This month we explore the origins of Halloween and I have a couple of good Halloween recipies for you.
I am not one for complaining as a rule but this year has been a very poor summer and I am now feeling the cold. In fact we had the chimney sweep here a few days ago to give the chimney a good clean ready for the autumn and winter nights. We do enjoy a real fire.
On a good note, I have been very busy making use of the apples we picked last month when down in Sussex staying with our son. We now have lots of apple chutney and apple pies as well as cooked apples in the freezer for other dishes over the winter. Wonderful!
Also, another really great thing happened to me last month. I was busy browsing on Ebay and could not believe my eyes when I saw the most wonderful Provencal table and chairs for sale. It was very old and of course had a few scratches and blemishes as it would as part of it's character and charm. It had a very low price of £20 to start with. Yes, I bid - at the last moment - I dithered about it - but finally won! (finishing at £36.00). We now have a Provencal table and chairs from one of our favourite destinations in France. (I think France is drawing us closer to it's bosom - maybe we will retire there!) At least the sight of French food on our little Provencal table will cheer the autumn days ahead!
France is beautiful in October and if you are thinking of having a holiday at this time, you cannot do better - in fact take a look at the properties available on French Connections there is such a good variety in all areas to suit all pockets.
Paris and the north of France can be a little rainy at times and often blustery. However the countryside everywhere is beautiful with the warm golden colours of autumn leaves and a mild and pleasant climate.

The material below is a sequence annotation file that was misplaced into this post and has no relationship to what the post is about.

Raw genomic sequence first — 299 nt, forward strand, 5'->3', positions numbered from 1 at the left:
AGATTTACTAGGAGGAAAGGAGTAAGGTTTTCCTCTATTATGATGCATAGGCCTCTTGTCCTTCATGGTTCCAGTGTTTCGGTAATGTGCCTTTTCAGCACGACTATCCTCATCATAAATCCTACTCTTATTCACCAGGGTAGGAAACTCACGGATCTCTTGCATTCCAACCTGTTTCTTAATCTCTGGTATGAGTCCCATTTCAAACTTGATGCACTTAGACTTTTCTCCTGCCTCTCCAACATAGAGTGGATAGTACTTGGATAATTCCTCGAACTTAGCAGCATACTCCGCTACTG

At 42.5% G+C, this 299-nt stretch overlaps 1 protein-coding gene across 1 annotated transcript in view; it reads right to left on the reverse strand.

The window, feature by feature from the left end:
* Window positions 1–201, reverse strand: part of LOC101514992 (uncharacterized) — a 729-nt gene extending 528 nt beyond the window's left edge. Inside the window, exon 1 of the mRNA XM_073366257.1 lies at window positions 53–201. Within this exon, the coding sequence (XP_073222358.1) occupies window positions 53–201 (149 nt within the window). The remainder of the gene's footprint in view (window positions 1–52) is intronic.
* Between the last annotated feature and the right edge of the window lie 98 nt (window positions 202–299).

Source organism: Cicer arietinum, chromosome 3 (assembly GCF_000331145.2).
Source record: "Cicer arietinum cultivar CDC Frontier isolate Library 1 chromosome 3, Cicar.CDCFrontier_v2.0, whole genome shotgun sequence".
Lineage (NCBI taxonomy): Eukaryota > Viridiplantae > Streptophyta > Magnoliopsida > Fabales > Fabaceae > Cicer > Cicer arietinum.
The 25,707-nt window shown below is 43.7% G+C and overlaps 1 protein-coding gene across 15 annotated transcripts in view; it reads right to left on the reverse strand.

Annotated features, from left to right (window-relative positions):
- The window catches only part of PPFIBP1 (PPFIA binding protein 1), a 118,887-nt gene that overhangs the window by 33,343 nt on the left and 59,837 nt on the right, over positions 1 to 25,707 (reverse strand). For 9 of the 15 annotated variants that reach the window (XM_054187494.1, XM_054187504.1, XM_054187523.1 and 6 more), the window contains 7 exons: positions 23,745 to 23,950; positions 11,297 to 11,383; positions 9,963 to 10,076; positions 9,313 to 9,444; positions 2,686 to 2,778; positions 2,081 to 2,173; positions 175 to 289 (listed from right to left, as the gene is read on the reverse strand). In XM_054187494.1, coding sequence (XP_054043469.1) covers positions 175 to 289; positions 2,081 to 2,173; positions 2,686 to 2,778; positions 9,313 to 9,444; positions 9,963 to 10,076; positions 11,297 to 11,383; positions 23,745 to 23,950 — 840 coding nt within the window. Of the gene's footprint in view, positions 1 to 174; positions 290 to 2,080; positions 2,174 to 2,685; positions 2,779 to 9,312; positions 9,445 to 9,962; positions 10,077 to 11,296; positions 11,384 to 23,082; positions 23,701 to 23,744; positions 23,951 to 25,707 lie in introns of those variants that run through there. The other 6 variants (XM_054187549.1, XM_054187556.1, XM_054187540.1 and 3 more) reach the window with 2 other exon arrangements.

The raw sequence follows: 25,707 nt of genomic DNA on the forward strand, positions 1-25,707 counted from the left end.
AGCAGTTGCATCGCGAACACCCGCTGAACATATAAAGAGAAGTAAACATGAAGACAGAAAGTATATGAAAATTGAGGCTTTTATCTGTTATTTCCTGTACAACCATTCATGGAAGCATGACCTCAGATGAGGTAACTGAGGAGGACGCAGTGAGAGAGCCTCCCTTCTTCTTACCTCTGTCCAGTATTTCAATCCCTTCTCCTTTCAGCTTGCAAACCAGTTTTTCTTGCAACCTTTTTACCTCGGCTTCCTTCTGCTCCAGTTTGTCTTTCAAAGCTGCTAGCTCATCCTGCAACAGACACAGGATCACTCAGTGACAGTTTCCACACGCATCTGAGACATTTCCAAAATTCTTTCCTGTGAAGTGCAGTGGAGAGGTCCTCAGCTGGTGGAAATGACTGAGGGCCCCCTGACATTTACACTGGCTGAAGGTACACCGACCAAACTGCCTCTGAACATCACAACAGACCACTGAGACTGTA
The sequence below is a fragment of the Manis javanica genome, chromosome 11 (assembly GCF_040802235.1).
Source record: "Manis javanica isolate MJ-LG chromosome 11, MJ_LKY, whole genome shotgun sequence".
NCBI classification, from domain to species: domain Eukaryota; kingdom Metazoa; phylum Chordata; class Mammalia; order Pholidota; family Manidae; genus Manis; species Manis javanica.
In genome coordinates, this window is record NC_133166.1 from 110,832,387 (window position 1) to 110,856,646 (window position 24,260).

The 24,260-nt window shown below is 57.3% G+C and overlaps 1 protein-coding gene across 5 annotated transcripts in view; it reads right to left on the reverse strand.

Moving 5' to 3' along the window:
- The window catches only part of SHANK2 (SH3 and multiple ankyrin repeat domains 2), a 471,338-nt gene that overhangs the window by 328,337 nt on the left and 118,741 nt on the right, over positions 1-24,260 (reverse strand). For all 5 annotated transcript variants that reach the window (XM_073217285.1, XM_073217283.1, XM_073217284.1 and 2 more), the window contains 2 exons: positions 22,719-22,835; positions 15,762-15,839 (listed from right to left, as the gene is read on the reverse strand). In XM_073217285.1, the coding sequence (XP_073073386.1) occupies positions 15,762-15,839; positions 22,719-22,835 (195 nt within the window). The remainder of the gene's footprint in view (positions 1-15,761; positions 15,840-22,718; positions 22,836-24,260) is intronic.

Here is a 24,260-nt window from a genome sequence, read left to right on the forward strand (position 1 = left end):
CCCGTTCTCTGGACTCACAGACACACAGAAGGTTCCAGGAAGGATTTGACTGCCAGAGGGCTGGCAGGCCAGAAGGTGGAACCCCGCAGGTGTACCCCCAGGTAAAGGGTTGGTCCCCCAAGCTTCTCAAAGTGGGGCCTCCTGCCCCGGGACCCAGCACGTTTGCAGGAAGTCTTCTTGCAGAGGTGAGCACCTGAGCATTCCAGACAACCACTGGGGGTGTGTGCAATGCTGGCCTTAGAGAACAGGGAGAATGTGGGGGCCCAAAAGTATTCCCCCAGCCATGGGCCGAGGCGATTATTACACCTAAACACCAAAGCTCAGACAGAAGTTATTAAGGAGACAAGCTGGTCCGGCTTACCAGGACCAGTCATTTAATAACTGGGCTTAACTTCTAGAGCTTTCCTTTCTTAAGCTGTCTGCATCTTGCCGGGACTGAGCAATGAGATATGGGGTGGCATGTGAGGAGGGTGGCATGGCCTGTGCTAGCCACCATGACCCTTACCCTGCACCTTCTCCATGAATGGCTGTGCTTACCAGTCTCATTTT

The south is much warmer and you will have much to choose from if you want sight seeing or just a lazy time on the coast.
The food is wonderful at this time of year and if you go to the local markets they have an abundance of fresh apples, pears, squash, and gorgeous orange pumpkins.
It's also time for the grape harvest season and there will be many wine related events to visit and of course to sample! One of the areas to visit for this is in the Roussillon wine region where you will see the children stomp the grapes in traditional manner. They even have the traditional wine growers lunch on the beach!
You can go mushroom picking too if you would like to enjoy picking your own fungi. However, a word of caution as you really do need to know your mushrooms from the poisonous fungi! I think it will be safer to go and buy them fresh from the local markets!
If you love horses or horse racing, then a visit to Prix de l'Arc de Triomphe, the largest horse race in France is a must for you. This is held on the first Sunday in October at Long Champ Racecourse near Paris. So if this is your kind of sport it is well worth a visit.
October is of course the celebration of Halloween in many countries and France does celebrate it nowadays much in the same way as in America and other countries but perhaps not on the same scale.
Halloween in France is not a traditional French holiday but it is becoming more popular every year.
Pumpkins are used as lanterns during Halloween and therefore the demand for pumpkins is greater at this time of year. The contents of the pumpkin are used to make a hearty hot pumpkin soup and this will definitely keep everyone warm on a chilly night!
The celebrations are much the same in France as in America with people dressing up in scary costumes and visiting friends, going to parties or restaurants etc. Usually they will dress up as witches, goblins, or ghosts etc.